Apple received 30,000 device information requests from governments
San Francisco: The governments around the world sent requests for device information on 29,718 Apple devices, with India asking for 27 device requests in the July-December 2017 period, the iPhone maker has revealed.
Overall, the data was provided in 79 per cent of cases, Apple said in its bi-annual transparency report made available on Friday.
In case of India, the data was provided in 14 out of 27 requests (52 per cent).
The governments and private parties around the world also requested information on 3,358 Apple accounts and data was provided in 82 per cent of cases.
"Examples of such requests are where law enforcement agencies are working on behalf of customers who have requested assistance locating lost or stolen devices.
"Additionally, Apple regularly receives multi-device requests related to fraud investigations. Device-based requests generally seek details of customers associated with devices or device connections to Apple services," the Cupertino-based company said.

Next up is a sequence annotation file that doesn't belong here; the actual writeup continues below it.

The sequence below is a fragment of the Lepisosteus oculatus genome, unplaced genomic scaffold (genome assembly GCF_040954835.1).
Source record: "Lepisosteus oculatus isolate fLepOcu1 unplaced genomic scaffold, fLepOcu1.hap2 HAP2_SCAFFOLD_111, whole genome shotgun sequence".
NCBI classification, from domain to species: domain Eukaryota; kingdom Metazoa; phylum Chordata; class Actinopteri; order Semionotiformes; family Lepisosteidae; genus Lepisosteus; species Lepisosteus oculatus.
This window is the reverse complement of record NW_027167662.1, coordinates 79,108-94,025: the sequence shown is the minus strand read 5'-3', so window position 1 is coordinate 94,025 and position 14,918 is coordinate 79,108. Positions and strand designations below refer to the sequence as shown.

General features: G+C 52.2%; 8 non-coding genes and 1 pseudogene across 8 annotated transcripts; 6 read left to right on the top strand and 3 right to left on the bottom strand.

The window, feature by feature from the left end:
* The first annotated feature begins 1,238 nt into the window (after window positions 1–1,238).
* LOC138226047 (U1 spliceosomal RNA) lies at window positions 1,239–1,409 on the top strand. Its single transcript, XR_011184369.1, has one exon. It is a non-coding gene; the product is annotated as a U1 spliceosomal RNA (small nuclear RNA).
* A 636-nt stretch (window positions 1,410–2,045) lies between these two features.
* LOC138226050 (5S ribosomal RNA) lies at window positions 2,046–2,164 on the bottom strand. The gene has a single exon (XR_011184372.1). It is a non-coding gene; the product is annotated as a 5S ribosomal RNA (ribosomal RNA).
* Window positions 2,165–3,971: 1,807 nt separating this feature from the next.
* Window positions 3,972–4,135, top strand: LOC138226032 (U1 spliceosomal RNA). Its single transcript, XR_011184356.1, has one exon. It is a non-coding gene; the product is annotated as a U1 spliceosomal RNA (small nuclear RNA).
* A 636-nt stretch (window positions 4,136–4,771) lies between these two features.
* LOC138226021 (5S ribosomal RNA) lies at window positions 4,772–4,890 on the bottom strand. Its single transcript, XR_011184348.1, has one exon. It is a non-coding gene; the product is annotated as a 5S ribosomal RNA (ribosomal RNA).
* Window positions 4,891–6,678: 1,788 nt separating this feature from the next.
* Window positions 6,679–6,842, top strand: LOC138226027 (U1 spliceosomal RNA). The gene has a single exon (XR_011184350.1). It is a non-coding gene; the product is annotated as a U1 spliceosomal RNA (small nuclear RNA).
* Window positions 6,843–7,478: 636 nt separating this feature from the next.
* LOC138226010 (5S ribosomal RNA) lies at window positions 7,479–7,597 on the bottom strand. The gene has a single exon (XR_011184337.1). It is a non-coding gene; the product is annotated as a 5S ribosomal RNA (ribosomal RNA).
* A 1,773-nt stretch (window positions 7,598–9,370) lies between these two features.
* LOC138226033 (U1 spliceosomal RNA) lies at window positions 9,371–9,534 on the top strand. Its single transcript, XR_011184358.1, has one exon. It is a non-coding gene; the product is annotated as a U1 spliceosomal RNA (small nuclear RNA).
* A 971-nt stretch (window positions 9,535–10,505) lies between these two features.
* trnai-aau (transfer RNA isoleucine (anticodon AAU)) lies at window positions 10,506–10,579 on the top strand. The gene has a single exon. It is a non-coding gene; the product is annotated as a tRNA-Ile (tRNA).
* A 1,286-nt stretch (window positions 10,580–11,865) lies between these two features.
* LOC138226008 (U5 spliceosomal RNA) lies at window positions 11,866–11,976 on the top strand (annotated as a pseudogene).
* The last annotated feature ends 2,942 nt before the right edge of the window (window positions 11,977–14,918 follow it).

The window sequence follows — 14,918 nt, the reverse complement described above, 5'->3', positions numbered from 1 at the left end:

Private party request circumstances generally relate to instances where private litigants are involved in either civil or criminal proceedings.
The tech giant said that starting with the period July 1-December 31, 2018, it will "report on government requests to take down Apps from the App Store in instances related to alleged violations of legal and/or policy provisions".
Apple requires government and private entities to follow applicable laws and statutes when requesting customer information and data.
"We contractually require our service providers to abide by the same standard for any government information requests for Apple data. Our legal team reviews requests received to ensure that the requests have a valid legal basis,a the company said.
"When we receive an account request seeking our customers' personal information, we notify the customer that we have received a request concerning their personal data except where we are explicitly prohibited by the legal process, by a court order Apple receives, or by applicable law," it added.